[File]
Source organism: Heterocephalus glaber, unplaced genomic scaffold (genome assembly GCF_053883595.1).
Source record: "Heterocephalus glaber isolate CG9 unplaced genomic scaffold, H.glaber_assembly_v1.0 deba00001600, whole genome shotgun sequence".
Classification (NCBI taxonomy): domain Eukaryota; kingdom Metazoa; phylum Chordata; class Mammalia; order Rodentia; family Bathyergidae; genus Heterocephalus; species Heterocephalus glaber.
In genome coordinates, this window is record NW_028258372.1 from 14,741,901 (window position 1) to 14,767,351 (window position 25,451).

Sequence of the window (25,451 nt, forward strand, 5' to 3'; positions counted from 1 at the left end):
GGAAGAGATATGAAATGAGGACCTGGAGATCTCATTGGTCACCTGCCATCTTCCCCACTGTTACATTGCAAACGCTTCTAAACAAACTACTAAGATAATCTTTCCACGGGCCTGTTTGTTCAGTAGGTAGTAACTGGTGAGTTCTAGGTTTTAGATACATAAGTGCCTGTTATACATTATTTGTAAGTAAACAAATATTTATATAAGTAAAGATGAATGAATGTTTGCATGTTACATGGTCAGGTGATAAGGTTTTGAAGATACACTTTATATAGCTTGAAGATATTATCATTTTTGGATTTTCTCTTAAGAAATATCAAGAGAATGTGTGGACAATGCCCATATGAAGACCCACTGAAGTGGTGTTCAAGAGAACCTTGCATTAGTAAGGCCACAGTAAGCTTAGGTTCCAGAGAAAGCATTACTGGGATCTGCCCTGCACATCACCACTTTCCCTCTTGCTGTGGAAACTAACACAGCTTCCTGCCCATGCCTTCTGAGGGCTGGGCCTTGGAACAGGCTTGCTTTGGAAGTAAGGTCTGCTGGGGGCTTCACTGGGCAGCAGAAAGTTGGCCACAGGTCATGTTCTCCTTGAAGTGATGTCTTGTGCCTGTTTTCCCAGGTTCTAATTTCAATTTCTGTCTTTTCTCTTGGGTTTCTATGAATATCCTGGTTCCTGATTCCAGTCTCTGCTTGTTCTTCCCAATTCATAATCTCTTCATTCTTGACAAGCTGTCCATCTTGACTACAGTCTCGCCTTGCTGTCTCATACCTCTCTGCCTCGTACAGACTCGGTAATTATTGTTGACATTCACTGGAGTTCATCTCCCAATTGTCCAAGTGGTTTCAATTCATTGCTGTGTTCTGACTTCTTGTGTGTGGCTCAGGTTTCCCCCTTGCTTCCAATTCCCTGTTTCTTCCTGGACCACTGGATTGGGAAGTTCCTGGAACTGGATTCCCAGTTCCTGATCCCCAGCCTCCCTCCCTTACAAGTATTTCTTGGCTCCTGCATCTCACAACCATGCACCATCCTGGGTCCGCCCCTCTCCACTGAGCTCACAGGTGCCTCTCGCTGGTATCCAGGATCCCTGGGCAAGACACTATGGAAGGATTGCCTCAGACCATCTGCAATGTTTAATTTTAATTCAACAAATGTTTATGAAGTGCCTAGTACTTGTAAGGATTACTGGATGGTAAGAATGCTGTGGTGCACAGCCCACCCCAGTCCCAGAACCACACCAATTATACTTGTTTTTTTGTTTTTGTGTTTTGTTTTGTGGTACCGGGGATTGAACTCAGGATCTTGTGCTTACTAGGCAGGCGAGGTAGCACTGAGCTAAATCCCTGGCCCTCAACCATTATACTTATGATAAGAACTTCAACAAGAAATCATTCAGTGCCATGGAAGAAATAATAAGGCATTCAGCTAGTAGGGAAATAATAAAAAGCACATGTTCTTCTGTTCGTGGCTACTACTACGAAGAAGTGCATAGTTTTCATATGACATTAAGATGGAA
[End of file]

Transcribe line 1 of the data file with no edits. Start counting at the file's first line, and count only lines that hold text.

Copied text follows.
Source organism: Heterocephalus glaber, unplaced genomic scaffold (genome assembly GCF_053883595.1).